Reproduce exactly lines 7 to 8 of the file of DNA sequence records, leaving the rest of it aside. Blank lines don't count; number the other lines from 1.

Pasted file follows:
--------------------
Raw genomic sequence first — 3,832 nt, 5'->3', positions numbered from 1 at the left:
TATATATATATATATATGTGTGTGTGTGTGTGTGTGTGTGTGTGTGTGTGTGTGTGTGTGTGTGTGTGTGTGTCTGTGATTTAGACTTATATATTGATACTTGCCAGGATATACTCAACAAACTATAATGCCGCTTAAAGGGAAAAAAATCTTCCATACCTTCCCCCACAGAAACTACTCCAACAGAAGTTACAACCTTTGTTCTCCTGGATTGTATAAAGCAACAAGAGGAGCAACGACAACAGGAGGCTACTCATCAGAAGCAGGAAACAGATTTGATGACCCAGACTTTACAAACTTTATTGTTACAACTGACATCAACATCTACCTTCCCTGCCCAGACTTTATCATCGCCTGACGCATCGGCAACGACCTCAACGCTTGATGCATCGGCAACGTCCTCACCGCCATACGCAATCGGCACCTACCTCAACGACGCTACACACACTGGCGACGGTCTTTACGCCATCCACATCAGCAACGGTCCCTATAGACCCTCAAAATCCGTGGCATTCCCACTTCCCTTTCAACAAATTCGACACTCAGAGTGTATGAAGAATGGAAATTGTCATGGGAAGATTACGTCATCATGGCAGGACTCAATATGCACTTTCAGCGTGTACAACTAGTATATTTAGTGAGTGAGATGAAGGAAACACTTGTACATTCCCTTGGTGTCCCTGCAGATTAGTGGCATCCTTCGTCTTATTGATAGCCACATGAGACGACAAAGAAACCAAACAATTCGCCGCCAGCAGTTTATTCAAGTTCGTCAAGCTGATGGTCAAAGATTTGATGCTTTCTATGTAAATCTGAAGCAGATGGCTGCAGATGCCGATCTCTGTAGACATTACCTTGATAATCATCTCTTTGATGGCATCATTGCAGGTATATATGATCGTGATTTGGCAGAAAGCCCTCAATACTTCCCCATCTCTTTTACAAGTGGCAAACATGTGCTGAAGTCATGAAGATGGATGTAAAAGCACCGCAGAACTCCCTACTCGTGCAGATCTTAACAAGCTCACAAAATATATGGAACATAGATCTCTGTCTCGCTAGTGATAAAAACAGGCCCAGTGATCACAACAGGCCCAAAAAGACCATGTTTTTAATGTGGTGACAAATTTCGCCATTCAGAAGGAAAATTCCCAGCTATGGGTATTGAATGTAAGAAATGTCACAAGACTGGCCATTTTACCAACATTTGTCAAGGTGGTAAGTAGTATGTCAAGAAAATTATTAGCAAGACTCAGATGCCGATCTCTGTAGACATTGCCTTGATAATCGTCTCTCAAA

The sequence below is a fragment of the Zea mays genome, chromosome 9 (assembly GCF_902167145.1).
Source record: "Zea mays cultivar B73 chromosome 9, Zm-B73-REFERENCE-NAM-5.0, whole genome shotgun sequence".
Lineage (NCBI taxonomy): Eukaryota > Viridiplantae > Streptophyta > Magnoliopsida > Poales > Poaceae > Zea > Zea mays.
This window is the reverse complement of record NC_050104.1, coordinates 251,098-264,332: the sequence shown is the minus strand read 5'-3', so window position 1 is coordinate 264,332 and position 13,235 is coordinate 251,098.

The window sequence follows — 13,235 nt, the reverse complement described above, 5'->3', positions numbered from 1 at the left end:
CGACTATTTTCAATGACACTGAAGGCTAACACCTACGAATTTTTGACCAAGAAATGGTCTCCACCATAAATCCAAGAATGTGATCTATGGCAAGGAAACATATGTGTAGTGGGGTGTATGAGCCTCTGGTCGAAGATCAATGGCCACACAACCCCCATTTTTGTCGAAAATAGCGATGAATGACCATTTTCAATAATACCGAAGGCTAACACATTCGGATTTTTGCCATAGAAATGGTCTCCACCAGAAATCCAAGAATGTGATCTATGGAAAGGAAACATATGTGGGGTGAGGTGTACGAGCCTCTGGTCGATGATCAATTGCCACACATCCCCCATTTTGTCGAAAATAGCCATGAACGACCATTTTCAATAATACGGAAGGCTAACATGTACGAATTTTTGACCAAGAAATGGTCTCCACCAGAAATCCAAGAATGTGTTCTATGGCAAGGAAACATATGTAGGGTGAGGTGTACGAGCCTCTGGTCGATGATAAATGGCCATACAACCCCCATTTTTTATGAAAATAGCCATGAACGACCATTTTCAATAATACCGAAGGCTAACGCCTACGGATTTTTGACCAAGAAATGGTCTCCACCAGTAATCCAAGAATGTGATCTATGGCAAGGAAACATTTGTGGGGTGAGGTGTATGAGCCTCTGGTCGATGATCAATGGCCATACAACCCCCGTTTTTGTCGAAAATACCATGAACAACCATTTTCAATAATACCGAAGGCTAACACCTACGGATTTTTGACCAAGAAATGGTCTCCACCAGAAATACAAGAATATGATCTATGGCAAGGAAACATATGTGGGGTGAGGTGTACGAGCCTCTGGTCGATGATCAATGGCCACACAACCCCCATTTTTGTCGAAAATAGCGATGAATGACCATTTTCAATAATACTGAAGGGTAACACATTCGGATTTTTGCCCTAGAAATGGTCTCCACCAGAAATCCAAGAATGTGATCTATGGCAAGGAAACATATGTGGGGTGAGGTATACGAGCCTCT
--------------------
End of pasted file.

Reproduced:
The window sequence follows — 13,235 nt, the reverse complement described above, 5'->3', positions numbered from 1 at the left end:
CGACTATTTTCAATGACACTGAAGGCTAACACCTACGAATTTTTGACCAAGAAATGGTCTCCACCATAAATCCAAGAATGTGATCTATGGCAAGGAAACATATGTGTAGTGGGGTGTATGAGCCTCTGGTCGAAGATCAATGGCCACACAACCCCCATTTTTGTCGAAAATAGCGATGAATGACCATTTTCAATAATACCGAAGGCTAACACATTCGGATTTTTGCCATAGAAATGGTCTCCACCAGAAATCCAAGAATGTGATCTATGGAAAGGAAACATATGTGGGGTGAGGTGTACGAGCCTCTGGTCGATGATCAATTGCCACACATCCCCCATTTTGTCGAAAATAGCCATGAACGACCATTTTCAATAATACGGAAGGCTAACATGTACGAATTTTTGACCAAGAAATGGTCTCCACCAGAAATCCAAGAATGTGTTCTATGGCAAGGAAACATATGTAGGGTGAGGTGTACGAGCCTCTGGTCGATGATAAATGGCCATACAACCCCCATTTTTTATGAAAATAGCCATGAACGACCATTTTCAATAATACCGAAGGCTAACGCCTACGGATTTTTGACCAAGAAATGGTCTCCACCAGTAATCCAAGAATGTGATCTATGGCAAGGAAACATTTGTGGGGTGAGGTGTATGAGCCTCTGGTCGATGATCAATGGCCATACAACCCCCGTTTTTGTCGAAAATACCATGAACAACCATTTTCAATAATACCGAAGGCTAACACCTACGGATTTTTGACCAAGAAATGGTCTCCACCAGAAATACAAGAATATGATCTATGGCAAGGAAACATATGTGGGGTGAGGTGTACGAGCCTCTGGTCGATGATCAATGGCCACACAACCCCCATTTTTGTCGAAAATAGCGATGAATGACCATTTTCAATAATACTGAAGGGTAACACATTCGGATTTTTGCCCTAGAAATGGTCTCCACCAGAAATCCAAGAATGTGATCTATGGCAAGGAAACATATGTGGGGTGAGGTATACGAGCCTCT